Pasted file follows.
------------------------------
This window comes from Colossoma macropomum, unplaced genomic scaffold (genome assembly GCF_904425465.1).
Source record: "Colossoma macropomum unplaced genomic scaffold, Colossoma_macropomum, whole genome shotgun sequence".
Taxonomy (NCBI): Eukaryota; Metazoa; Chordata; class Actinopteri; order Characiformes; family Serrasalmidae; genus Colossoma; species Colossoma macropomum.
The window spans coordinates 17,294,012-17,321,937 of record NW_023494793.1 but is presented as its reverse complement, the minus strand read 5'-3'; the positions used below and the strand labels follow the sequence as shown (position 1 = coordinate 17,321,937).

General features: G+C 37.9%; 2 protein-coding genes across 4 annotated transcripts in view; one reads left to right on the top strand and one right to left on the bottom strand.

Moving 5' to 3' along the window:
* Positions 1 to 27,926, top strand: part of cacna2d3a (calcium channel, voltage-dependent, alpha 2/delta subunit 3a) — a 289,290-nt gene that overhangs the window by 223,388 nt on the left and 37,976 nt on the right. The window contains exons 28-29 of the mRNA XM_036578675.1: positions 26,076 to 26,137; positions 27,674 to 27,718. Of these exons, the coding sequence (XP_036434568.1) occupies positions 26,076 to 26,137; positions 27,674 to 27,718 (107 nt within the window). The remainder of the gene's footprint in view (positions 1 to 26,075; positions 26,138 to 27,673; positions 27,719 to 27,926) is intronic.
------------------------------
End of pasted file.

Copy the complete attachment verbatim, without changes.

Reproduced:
This window comes from Colossoma macropomum, unplaced genomic scaffold (genome assembly GCF_904425465.1).
Source record: "Colossoma macropomum unplaced genomic scaffold, Colossoma_macropomum, whole genome shotgun sequence".
Taxonomy (NCBI): Eukaryota; Metazoa; Chordata; class Actinopteri; order Characiformes; family Serrasalmidae; genus Colossoma; species Colossoma macropomum.
The window spans coordinates 17,294,012-17,321,937 of record NW_023494793.1 but is presented as its reverse complement, the minus strand read 5'-3'; the positions used below and the strand labels follow the sequence as shown (position 1 = coordinate 17,321,937).

General features: G+C 37.9%; 2 protein-coding genes across 4 annotated transcripts in view; one reads left to right on the top strand and one right to left on the bottom strand.

Moving 5' to 3' along the window:
* Positions 1 to 27,926, top strand: part of cacna2d3a (calcium channel, voltage-dependent, alpha 2/delta subunit 3a) — a 289,290-nt gene that overhangs the window by 223,388 nt on the left and 37,976 nt on the right. The window contains exons 28-29 of the mRNA XM_036578675.1: positions 26,076 to 26,137; positions 27,674 to 27,718. Of these exons, the coding sequence (XP_036434568.1) occupies positions 26,076 to 26,137; positions 27,674 to 27,718 (107 nt within the window). The remainder of the gene's footprint in view (positions 1 to 26,075; positions 26,138 to 27,673; positions 27,719 to 27,926) is intronic.